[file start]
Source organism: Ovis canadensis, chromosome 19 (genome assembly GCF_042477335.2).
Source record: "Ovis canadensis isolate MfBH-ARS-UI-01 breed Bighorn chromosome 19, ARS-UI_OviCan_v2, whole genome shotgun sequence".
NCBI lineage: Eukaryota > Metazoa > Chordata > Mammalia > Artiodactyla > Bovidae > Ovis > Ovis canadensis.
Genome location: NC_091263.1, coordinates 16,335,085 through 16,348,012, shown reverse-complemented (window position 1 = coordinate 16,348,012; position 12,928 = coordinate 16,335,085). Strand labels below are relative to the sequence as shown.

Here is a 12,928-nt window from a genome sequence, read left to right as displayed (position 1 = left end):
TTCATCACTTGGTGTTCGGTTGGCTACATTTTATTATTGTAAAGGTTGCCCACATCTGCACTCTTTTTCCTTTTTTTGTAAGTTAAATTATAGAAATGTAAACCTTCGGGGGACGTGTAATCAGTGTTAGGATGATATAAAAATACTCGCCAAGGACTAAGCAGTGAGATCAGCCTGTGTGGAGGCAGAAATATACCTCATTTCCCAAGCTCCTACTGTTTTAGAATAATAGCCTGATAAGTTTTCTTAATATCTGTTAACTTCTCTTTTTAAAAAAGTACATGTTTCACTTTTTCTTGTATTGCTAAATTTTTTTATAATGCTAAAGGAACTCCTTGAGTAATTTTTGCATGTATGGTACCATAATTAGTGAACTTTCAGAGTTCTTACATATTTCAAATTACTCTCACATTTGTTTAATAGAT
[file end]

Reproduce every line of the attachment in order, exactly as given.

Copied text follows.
Source organism: Ovis canadensis, chromosome 19 (genome assembly GCF_042477335.2).
Source record: "Ovis canadensis isolate MfBH-ARS-UI-01 breed Bighorn chromosome 19, ARS-UI_OviCan_v2, whole genome shotgun sequence".
NCBI lineage: Eukaryota > Metazoa > Chordata > Mammalia > Artiodactyla > Bovidae > Ovis > Ovis canadensis.
Genome location: NC_091263.1, coordinates 16,335,085 through 16,348,012, shown reverse-complemented (window position 1 = coordinate 16,348,012; position 12,928 = coordinate 16,335,085). Strand labels below are relative to the sequence as shown.

Here is a 12,928-nt window from a genome sequence, read left to right as displayed (position 1 = left end):
TTCATCACTTGGTGTTCGGTTGGCTACATTTTATTATTGTAAAGGTTGCCCACATCTGCACTCTTTTTCCTTTTTTTGTAAGTTAAATTATAGAAATGTAAACCTTCGGGGGACGTGTAATCAGTGTTAGGATGATATAAAAATACTCGCCAAGGACTAAGCAGTGAGATCAGCCTGTGTGGAGGCAGAAATATACCTCATTTCCCAAGCTCCTACTGTTTTAGAATAATAGCCTGATAAGTTTTCTTAATATCTGTTAACTTCTCTTTTTAAAAAAGTACATGTTTCACTTTTTCTTGTATTGCTAAATTTTTTTATAATGCTAAAGGAACTCCTTGAGTAATTTTTGCATGTATGGTACCATAATTAGTGAACTTTCAGAGTTCTTACATATTTCAAATTACTCTCACATTTGTTTAATAGAT